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The Rhyme Maker

Theme:  Bad Times

Saki (2nd stanza) = cup-bearer

Richard Le Gallienne, the translator of this poem of Hafiz, also has his own poems posted at
- S. H. Bass  

Special Notes:  Persian Wine Poetry

more Hafiz at
translations by Gertrude Bell
A flower-tinted cheek
Arise! and fill a golden goblet up
Arise, oh Cupbearer, rise!

Forget not when dear friend
From out the street of So-and-So
From the garden of Heaven
Hast thou forgotten
Lay not reproach at the drunkard's door

Mirth, Spring, to linger in a garden fair

My friend has fled
Not all the sum of earthly happiness

Not one is filled with madness
Oh Cup-bearer, set my glass afire

Singer, sweet Singer, fresh notes strew

The bird of gardens sang unto the rose
The breath of Dawn
The rose has flushed red
The rose is not fair
The secret draft of wine

What drunkenness is this
What is wrought in the forge
Where is my ruined life

Wind from the east

translations by Richard Le Gallienne 
Comrades, the morning breaks
Happy returns of this good day

Heavens! do you think this is a time

Last night, as half asleep I dreaming lay

My hermitage the tavern is

No! Saki – take the wine away

O, I've good news for you – the spring

Once more red wine

Saki, for God's love, come and fill

The Abbot of the Wine-House

Two Gallons of old wine

What ails thee, Saki! Wine

When thus I sit with roses in my breast

With last night’s wine still singing

More English translations of Hafiz:
Song of Hafiz (unknown - 1875)
The Feast Of Spring (Whinfield - 1917)

'Tis an unstable world
Hafiz (c.1320-1389), Persian poet
English verse by Richard Le Gallienne (1866-1947), English poet

'Tis an unstable world: all fades and glides
And surely melts and vanishes away;
Even as the hollow wind we come and go,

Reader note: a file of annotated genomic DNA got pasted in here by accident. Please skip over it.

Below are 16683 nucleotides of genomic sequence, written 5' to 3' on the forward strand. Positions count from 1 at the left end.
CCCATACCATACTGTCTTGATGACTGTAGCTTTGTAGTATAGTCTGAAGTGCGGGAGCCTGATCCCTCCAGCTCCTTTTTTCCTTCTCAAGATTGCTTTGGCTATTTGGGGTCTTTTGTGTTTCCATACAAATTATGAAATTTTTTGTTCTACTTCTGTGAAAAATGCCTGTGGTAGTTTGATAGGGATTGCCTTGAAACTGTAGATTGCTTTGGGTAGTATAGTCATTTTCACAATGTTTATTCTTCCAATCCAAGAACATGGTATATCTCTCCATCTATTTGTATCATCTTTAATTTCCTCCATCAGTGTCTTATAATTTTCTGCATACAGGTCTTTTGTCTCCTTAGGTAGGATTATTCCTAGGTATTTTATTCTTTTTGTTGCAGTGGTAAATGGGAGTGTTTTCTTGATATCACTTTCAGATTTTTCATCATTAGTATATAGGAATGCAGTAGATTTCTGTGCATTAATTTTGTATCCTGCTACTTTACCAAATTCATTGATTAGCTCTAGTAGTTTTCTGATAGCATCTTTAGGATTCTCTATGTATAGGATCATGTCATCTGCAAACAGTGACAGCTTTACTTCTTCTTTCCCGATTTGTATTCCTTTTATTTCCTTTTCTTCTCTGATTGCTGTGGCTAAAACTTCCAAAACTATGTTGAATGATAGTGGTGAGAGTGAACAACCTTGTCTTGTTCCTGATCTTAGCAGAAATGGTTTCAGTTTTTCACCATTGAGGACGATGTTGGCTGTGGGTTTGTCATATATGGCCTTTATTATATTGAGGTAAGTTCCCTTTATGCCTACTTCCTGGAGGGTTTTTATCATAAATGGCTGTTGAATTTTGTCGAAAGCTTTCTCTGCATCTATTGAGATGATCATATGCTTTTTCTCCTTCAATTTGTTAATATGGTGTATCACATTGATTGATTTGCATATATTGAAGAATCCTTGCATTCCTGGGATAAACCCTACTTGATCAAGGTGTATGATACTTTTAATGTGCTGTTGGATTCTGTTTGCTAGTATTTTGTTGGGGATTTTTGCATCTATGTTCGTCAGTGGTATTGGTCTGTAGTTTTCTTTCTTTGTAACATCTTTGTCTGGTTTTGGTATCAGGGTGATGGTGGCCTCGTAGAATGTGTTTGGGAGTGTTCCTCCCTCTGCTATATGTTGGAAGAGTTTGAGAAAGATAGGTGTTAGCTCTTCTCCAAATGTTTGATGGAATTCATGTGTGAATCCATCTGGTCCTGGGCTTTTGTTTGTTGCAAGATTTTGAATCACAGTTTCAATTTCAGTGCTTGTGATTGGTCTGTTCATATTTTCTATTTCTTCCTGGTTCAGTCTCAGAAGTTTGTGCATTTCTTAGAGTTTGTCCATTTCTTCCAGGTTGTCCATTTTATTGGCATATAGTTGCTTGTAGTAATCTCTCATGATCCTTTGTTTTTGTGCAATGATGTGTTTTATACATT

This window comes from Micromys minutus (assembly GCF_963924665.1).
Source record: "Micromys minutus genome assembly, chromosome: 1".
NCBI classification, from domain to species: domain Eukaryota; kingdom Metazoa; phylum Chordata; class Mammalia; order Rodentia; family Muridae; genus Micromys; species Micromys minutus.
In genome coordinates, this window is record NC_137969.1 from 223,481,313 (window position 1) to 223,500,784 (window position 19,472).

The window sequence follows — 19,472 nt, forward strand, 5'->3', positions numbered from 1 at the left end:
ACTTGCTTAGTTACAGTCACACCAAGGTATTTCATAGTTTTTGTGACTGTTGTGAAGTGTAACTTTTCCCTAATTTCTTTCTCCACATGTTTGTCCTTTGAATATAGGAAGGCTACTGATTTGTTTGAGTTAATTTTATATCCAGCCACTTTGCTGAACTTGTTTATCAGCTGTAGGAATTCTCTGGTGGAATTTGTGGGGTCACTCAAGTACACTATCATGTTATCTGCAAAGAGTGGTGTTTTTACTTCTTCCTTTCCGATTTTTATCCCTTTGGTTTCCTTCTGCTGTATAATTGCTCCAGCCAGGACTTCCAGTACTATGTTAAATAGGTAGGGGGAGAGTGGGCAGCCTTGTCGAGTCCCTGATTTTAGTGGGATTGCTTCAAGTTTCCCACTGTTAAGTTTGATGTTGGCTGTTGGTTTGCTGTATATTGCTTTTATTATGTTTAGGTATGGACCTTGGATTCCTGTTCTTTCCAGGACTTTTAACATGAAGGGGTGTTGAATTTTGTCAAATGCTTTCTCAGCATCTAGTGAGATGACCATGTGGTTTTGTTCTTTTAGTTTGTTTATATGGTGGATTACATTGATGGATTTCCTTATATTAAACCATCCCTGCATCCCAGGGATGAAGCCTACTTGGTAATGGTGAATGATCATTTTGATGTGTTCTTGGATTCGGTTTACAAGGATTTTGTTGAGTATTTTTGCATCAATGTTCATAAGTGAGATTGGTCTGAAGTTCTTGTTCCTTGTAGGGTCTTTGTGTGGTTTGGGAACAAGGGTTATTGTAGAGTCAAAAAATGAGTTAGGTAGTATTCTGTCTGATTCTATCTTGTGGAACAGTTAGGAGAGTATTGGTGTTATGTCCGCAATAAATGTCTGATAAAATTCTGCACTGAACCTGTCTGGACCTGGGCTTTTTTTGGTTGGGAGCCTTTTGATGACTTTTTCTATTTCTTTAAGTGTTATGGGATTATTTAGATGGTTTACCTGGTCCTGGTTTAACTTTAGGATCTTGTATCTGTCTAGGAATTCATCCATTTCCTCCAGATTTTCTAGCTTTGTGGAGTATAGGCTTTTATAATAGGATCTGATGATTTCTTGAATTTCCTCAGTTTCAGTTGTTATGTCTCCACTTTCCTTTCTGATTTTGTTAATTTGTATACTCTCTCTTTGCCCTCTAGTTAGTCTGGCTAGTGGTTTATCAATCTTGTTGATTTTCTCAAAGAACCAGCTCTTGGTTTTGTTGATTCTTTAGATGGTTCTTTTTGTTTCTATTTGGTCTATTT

Like the obliterating ebb and flow
Of wreck-encumbered shingle-shifting tides,
Forgotten as the iridescent spray.
Hope is a fairy palace built on sand,
And life's own tree is rooted in the wind;
Only this friend I hold here in my hand,
When all the rest have gone, remains behind –
Only the cup abides.

Saki, the servant of that man am I
Who kneels to nobody beneath the blue,
But, firm in spirit, lets the world go by.
Come, fill the cup – I have strange news for you!
How shall I utter what last night befell
Here in this reeking tavern unto me,
Drunk and adream and foolish with old wine.
The Angel of the World Invisible
Stood at my side, in glory like the sun:
"Thou kingly falcon”, said the shape divine,
"Not in this world is nest or rest for thee,
This little planet packed with so great woes,
This star of tears, this country of sad eyes –
What is it, royal HAFIZ, thou hast done
That thou so drear a habitation chose!
Thy place is with the angel Gabriel,
High up within the boughs of Sidra's tree,
Upon the frontiers of Paradise.

"Hark! how thy name makes sweet the empty sky
Over the brink of heaven the angels lean –
'HAFIZ, forsake the world,' I hear them sing;
'Bride of a thousand bridegrooms hath she been,
This ancient painted woman; the same lie
Hath she told all, nor yet in anything
Hath she kept faith; expect not constancy,
Enamored nightingale, from such a rose.' "

So spake the angel to HAFIZ – even to me –
Here in the tavern at the evening's close.

Ode 32 from Odes from the Divan of Hafiz (freely rendered from literal translations) 1905

The Internet Archive logoFREE E-BOOK
Odes from the Divan of Hafiz (1905)
English verse by Richard Le Gallienne


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